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Bed-Stuy Laundromat Offers Free Cleaning for Unemployed Folks Heading to Job Interview

The Soap Boax owner Waleed Cope says he wants to help his neighbors put their best foot forward at their next job interview
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The Soap Box. Photo: Jessy Edwards for BK Reader

Bed-Stuy entrepreneur Waleed Cope is rooting for you to get that job.

So much so that his Saratoga Ave. laundromat The Soap Box is offering anyone who is unemployed a free outfit clean, ahead of their next job interview.

"We want people to know we're here for you," Cope told BK Reader.

"We want to be able to provide this service to help you look good, feel good and help you put on your best presentation when you go to secure the job."

The idea came to Cope and his wife and business partner Jessica Johnson-Cope after they noticed interviewees for jobs at their businesses didn't always have access to attire that allowed them to put their best foot forward.

While many jobs have gone remote, clients of companies like the couple's Johnson Security Bureau are still looking for candidates who can present a professional image, as the first person customers interact with when they walk into a business like a bank or a nonprofit.

"One of the recurring things we see for people who have been out of work for a few months, or sometimes years, is they just don't have the proper attire at times for an interview," Cope said.

Some people have been evicted, are living in transitional housing, sleeping on friends' couches, or just don't have the means to clean their clothes at the time.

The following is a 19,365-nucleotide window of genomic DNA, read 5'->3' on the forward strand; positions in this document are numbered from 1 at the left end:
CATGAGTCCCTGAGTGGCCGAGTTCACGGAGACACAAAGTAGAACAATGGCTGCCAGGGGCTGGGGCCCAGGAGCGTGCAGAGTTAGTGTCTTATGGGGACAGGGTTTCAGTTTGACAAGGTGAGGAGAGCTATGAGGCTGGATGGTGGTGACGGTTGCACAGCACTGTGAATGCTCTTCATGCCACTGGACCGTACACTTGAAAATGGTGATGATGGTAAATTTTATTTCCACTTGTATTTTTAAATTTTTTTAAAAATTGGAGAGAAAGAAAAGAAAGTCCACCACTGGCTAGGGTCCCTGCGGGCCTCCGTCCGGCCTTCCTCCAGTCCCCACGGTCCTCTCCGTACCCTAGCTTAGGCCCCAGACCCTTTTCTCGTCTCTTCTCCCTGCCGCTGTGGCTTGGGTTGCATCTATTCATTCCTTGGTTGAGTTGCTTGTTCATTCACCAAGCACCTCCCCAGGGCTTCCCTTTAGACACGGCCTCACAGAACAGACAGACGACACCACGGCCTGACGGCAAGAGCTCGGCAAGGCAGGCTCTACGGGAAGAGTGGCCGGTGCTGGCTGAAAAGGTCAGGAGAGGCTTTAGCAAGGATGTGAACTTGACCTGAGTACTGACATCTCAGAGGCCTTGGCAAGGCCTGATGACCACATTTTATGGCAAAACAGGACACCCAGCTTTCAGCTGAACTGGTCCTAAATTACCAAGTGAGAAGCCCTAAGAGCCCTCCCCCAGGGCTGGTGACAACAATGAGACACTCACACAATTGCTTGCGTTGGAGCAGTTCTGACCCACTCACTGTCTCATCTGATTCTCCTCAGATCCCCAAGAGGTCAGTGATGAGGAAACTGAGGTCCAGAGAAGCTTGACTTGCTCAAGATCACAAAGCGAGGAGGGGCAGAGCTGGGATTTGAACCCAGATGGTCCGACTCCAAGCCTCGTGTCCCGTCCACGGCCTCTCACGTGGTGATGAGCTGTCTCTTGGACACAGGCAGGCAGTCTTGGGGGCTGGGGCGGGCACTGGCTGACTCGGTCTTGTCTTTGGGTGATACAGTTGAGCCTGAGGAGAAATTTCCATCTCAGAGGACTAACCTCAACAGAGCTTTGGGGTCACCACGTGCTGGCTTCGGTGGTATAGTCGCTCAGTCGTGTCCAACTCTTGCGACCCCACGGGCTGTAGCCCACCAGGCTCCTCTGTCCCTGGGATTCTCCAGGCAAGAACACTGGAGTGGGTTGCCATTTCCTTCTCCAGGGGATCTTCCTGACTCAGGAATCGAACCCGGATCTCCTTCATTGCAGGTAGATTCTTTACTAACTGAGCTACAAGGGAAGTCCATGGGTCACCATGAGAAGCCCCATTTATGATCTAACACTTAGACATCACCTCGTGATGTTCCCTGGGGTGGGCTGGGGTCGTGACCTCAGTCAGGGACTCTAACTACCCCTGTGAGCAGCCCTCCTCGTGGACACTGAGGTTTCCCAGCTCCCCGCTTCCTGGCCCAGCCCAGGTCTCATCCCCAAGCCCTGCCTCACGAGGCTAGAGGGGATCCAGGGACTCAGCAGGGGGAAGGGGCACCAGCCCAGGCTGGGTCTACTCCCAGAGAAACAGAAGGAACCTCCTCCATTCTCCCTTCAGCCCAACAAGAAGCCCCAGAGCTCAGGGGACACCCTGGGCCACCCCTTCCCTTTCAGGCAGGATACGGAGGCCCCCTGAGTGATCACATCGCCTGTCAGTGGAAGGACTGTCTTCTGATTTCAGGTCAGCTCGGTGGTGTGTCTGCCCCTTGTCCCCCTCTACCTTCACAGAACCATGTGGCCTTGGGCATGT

"It sparked us to say, 'How can we help someone get back on their feet? We’ll clean an outfit for an interview for free.'"

In the last few weeks, Cope has put brand new signage outside The Soap Box to make sure no one is missing the offer.

After starting the initiative during the pandemic, only about 25 to 30 people had come to them for the free cleaning, and he wants everyone who needs it to feel comfortable to come and use it, he said.

"I believe there is some stigma to it, perhaps an individual being ashamed. Unfortunately we haven't had as many people as we hoped take advantage of it."

The process is simple and there are no questions asked.

You don't need to present any proof that you're unemployed, you don't even need to say you're unemployed, Cope said.

"Just say: 'I would like to get this cleaned for an interview,' and there's no judgement, no questions, just like a regular customer coming in and paying."

In December, New York City's unemployment rate of 9.4% was more than double the national average. The jobless rate in Brooklyn was about 8.1%, something that worries Cope who was born-and-bred in Bed-Stuy, just a block-and-half from where The Soap Box is now.

He took over the laundromat business from his dad and uncles, who were Bed-Stuy entrepreneurs along with his mom and grandparents.

Cope and Johnson-Cope are also on a "hiring spree" at the security company, trying to provide as many jobs as they can at the Bronx business, with a goal to employ 200 more people by Q2 of this year.

Kuumba, Creativity, Cheryl Bowers, Kwanzaa
Cheryl Bowers now runs her own sneaker cleaning business. Photo: Jessy Edwards for BK Reader.

As well as providing money and jobs, Cope says neighbors can also help each other by providing introductions and a "tip in the right direction."

In 2019, he helped Brooklyn's Cheryl Bowers go from working at a women's shelter to starting her own sneaker cleaning business within The Soap Box, after reaching out to her on Instagram.

"We want to let the neighborhood know we’re here if they need it. The pandemic has been really hard on the community and society as a whole."

Jessy Edwards

About the Author: Jessy Edwards

Jessy Edwards is an award-winning news and feature reporter whose work can be seen in such publications as NBC New York, Rolling Stone, the BBC, CNBC and more.
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